This is the 5th week of Lent – a good time to reflect on how we are fulfilling our Lenten resolutions. The church tells us to pray more, to do penance, to performs acts of mercy, to abstain and fast a little, to obey the commandments of God and the Church, to be humble and obedient to the will of God, and to make a good individual and private confession to a priest. In fact, it is a precept of the Church that we should confess our sins at least once a year. A priest cannot forgive himself. Like everyone else he must go to another priest to have his sins absolved.

We must remember, friends, forgiveness of sin does not come automatically. It must be personalized in every individual, which means repentance, sorrow for sin and a firm purpose of amendment. There are various ways of accomplishing this, but it is accomplished par excellence in the sacrament of penance. John Paul II wrote in his encyclical “Penance and Reconciliation,” The greatest of all joys is the experience of the forgiveness of sins in the sacrament of Penance. He wrote that unfortunately many people have never experienced this joy. This joy is so great because one realizes that redemption has been accomplished in him and he is now fit for the kingdom of God. I think the greatest victory of Satan in our times is to convince people that they have no sin and should not go to confession. It strikes at the very heart of redemptive act of Christ on the cross and nullifies his suffering and death for that person.

It takes a humble and contrite heart for one to confess his or her sins, to admit to another they have done wrong, that we are not perfect, that we have sinned. But when we remember that the greatest of all sins is the sin of pride and this was the cause of the downfall of Satan and also our first parents, we see how important it is to be humble. For God loves the humble but resists the proud.

A couple of years ago I was working at a retreat house near Waconia, Minnesota. I had just finished mass and was kneeling at the back of the chapel. There was an elderly man standing in the back. I said to myself, I think he wants to talk with me and so I asked him if he needed any help. He said yes, I would like to make an appointment for confession. I said, ok and arranged a time. The man came and told me that did not feel at peace, that he felt he had hidden some sins in the past and would like to run through his life to address this problem. I helped him through with his confession, which took some time. When he received absolution, and was walking out, I saw that there were tears in his eyes. He turned to me and said, Father this is the happiest day of my life.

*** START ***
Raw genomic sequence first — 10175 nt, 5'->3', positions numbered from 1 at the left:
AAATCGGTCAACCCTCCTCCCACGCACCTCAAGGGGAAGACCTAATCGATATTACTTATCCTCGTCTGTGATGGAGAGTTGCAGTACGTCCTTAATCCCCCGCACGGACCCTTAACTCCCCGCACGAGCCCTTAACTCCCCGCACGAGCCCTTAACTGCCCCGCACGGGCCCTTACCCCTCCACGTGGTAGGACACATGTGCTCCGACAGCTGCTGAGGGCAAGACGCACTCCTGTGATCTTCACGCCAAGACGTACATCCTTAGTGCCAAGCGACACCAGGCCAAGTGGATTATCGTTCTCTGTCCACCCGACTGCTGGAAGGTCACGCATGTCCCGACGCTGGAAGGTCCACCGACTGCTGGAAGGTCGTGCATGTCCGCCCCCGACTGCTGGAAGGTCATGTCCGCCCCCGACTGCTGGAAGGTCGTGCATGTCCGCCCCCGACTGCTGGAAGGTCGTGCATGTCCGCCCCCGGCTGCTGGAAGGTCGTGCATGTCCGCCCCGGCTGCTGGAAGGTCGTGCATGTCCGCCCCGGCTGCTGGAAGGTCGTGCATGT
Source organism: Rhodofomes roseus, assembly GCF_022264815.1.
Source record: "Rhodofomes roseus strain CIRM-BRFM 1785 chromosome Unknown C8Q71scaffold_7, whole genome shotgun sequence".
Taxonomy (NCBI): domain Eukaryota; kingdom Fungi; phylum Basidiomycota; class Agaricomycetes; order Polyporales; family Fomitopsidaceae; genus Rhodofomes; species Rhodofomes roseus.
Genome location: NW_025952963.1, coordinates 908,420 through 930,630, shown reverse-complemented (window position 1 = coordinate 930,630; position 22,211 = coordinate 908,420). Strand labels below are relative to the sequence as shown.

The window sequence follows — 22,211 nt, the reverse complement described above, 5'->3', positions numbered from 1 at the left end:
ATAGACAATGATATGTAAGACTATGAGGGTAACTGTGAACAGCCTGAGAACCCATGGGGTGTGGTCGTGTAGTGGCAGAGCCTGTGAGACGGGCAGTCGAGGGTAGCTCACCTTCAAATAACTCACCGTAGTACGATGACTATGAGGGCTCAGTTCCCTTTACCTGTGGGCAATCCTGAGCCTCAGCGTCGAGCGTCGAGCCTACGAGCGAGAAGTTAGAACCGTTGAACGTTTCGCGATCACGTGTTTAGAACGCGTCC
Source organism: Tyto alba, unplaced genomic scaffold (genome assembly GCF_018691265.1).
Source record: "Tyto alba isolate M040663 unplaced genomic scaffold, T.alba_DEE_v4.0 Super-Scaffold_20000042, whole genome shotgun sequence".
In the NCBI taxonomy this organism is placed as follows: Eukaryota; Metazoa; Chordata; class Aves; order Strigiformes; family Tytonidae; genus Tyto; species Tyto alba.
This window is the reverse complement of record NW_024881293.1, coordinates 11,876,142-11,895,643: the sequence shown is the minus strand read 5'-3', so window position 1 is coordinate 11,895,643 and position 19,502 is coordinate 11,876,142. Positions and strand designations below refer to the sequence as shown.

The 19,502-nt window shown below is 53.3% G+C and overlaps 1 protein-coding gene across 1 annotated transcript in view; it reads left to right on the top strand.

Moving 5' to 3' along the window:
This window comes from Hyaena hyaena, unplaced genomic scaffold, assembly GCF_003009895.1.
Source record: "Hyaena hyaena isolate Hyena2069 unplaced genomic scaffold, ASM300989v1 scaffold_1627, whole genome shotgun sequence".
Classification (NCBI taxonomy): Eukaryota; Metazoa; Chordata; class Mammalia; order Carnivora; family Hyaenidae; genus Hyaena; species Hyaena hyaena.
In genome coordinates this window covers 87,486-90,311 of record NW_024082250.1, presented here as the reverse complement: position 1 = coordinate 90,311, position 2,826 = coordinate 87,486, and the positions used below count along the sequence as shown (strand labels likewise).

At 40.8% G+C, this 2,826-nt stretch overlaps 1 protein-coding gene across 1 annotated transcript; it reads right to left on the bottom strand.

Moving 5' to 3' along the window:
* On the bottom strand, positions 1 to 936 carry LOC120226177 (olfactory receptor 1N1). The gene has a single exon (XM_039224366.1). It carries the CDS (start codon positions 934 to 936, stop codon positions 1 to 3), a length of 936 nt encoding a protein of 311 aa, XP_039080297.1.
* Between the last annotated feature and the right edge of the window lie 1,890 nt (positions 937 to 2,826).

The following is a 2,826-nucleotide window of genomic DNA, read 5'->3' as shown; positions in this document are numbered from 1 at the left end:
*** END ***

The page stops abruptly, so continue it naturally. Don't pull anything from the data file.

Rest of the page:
Today, many Catholics have abandoned the sacrament of confession. It is like throwing away one of the greatest gifts that the Lord has given us. If someone would offer them a million dollars, I don’t think they would refuse. This sacrament is worth much more than a mission dollars. It takes humility for us to confess our sins, but this very humility is what makes us pleasing to God. This life is a preparation for the next. It is a very short time compared to eternity. As the song Amazing Grace tells us, “When we’ve been there 10,000 years, we’ve only just begun.” If forgiveness of sins is the way to get there, we should leave no stone unturned to make sure we do. This is the beauty, splendor and grandeur of the Sacrament of confession. When received validly it assures our passage to the kingdom of God. As the book of revelation tells us, the ones who will be there are “Those who have washed their robes and made them white in the blood of the lamb.”

St. Paul in Philippines 3:20 sums it all up:

But our citizenship is in heaven, and from it we also await a Savior, the Lord Jesus Christ, He will change our lowly body to conform with his glorified body by the power that enables him also to bring all things into subjection to himself.

If I may borrow a line from a TV commercial: It is your future, be there.